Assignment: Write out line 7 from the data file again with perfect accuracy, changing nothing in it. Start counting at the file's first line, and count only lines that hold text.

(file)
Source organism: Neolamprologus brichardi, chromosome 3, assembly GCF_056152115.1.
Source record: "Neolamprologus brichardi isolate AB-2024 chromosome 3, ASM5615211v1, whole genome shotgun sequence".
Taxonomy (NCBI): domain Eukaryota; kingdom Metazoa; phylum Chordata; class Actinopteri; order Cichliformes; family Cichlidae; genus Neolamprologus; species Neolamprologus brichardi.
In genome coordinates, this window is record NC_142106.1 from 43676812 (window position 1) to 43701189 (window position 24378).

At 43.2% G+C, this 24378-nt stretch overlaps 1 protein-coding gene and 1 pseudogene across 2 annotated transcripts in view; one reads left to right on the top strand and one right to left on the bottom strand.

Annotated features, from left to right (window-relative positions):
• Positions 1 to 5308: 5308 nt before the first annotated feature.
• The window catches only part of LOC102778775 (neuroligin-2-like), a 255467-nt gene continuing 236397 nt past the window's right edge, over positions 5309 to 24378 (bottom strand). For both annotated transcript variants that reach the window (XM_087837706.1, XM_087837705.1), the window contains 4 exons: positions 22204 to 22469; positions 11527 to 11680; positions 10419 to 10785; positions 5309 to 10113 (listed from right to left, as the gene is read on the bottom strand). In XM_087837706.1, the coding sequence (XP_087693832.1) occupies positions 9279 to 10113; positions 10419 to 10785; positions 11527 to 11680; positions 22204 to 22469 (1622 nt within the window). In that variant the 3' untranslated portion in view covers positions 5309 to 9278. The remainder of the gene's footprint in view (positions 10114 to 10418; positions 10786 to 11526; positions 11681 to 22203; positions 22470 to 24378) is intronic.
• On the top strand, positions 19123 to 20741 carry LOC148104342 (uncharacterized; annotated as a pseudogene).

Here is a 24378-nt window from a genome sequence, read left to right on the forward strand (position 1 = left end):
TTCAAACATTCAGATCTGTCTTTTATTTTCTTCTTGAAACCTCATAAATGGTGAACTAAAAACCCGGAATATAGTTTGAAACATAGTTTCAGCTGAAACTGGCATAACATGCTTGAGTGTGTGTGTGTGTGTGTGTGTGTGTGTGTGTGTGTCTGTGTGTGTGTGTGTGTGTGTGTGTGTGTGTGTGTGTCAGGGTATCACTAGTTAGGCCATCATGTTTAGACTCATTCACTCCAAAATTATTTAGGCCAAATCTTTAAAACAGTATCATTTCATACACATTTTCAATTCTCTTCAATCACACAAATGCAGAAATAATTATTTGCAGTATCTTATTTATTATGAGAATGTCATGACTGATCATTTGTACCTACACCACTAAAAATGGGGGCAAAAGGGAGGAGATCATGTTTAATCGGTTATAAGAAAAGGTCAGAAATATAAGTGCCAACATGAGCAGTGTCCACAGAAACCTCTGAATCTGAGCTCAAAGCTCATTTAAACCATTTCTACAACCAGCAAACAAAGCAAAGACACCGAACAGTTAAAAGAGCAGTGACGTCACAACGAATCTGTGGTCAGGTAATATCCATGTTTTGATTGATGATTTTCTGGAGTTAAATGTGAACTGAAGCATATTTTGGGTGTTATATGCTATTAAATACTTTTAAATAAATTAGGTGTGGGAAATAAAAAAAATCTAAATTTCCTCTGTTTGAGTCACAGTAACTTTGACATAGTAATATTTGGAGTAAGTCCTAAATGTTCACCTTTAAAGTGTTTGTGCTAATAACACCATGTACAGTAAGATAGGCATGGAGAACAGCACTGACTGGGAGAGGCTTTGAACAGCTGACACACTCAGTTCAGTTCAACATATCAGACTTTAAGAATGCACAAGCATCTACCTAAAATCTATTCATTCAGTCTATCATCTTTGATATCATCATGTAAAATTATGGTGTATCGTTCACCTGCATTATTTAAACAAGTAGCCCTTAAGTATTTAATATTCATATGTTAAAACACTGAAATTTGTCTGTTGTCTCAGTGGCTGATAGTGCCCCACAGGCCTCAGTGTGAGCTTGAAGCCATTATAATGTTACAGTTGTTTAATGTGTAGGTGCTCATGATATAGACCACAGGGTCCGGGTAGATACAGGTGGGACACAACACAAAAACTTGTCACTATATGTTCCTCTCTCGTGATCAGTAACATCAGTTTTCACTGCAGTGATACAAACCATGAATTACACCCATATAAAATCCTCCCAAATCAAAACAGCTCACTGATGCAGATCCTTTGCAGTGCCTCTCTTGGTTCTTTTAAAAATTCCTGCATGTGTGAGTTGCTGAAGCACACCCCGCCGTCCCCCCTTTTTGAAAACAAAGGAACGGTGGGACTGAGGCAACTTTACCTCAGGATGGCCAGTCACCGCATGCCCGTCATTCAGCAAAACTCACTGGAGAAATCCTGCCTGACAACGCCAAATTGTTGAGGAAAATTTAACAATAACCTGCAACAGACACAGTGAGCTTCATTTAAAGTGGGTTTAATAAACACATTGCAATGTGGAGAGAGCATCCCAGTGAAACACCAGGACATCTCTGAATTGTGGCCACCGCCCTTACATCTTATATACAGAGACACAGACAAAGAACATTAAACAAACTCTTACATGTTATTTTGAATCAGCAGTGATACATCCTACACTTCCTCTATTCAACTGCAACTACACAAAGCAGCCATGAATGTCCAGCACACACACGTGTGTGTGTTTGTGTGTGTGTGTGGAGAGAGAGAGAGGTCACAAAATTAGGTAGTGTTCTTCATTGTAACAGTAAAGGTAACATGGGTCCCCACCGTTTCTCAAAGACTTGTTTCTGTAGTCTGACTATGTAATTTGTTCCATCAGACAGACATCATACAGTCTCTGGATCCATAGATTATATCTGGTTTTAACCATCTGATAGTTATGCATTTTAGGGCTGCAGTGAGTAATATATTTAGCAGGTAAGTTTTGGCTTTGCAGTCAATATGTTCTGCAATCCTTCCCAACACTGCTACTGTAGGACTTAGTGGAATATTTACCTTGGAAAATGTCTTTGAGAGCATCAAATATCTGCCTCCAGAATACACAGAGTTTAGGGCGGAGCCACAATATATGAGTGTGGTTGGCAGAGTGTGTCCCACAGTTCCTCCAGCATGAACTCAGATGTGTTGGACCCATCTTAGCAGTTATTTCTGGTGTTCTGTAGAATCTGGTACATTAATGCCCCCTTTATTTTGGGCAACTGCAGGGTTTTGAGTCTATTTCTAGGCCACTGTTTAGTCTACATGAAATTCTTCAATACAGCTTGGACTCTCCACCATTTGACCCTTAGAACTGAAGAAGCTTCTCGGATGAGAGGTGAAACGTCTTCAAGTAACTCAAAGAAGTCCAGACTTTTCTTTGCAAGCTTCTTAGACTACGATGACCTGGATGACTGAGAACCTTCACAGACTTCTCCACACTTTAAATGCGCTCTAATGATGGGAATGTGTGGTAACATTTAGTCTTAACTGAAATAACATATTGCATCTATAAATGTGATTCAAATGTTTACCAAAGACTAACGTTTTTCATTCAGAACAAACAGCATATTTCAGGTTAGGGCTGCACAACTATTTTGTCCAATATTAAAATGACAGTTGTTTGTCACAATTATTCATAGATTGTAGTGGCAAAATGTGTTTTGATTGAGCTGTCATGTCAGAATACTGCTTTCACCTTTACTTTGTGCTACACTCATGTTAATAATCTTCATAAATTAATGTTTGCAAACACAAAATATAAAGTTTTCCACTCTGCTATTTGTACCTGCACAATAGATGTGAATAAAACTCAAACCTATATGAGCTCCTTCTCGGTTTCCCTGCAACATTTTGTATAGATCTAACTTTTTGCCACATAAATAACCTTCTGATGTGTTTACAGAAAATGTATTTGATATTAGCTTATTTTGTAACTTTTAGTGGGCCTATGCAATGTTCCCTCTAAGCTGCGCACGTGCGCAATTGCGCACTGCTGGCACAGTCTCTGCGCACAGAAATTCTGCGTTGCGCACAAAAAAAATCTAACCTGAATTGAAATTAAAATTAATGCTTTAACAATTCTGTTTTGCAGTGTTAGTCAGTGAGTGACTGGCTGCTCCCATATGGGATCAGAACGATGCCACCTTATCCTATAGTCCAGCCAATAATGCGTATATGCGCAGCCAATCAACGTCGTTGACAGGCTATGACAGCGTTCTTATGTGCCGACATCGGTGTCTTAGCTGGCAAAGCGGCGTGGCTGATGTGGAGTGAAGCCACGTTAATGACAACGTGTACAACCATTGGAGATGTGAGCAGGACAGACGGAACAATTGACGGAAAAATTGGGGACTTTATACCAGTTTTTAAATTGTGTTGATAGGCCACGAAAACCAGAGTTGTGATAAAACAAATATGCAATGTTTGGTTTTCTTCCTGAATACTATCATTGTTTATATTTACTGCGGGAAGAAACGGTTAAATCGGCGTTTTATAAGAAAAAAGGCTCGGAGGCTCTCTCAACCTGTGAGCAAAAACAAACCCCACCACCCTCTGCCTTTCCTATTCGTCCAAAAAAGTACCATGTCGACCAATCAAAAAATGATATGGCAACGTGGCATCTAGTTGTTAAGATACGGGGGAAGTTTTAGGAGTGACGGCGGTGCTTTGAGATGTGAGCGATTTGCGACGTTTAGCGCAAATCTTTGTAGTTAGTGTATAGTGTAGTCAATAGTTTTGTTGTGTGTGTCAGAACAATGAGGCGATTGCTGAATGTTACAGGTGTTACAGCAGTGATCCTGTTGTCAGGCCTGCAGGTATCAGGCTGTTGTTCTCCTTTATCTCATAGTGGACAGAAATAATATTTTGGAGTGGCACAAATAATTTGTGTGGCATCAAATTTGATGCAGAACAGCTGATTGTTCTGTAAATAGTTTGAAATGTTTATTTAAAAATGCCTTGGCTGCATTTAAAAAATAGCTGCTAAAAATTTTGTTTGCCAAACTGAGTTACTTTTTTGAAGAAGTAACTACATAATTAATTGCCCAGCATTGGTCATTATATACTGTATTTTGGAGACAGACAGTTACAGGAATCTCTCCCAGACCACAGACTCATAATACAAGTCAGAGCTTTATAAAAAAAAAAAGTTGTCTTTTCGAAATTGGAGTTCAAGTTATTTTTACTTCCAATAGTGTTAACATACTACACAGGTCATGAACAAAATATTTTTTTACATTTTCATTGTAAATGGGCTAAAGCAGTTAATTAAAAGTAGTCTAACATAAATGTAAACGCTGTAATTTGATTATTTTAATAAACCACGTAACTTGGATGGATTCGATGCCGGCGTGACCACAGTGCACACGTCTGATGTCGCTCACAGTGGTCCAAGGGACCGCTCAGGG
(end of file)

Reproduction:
• Positions 1 to 5308: 5308 nt before the first annotated feature.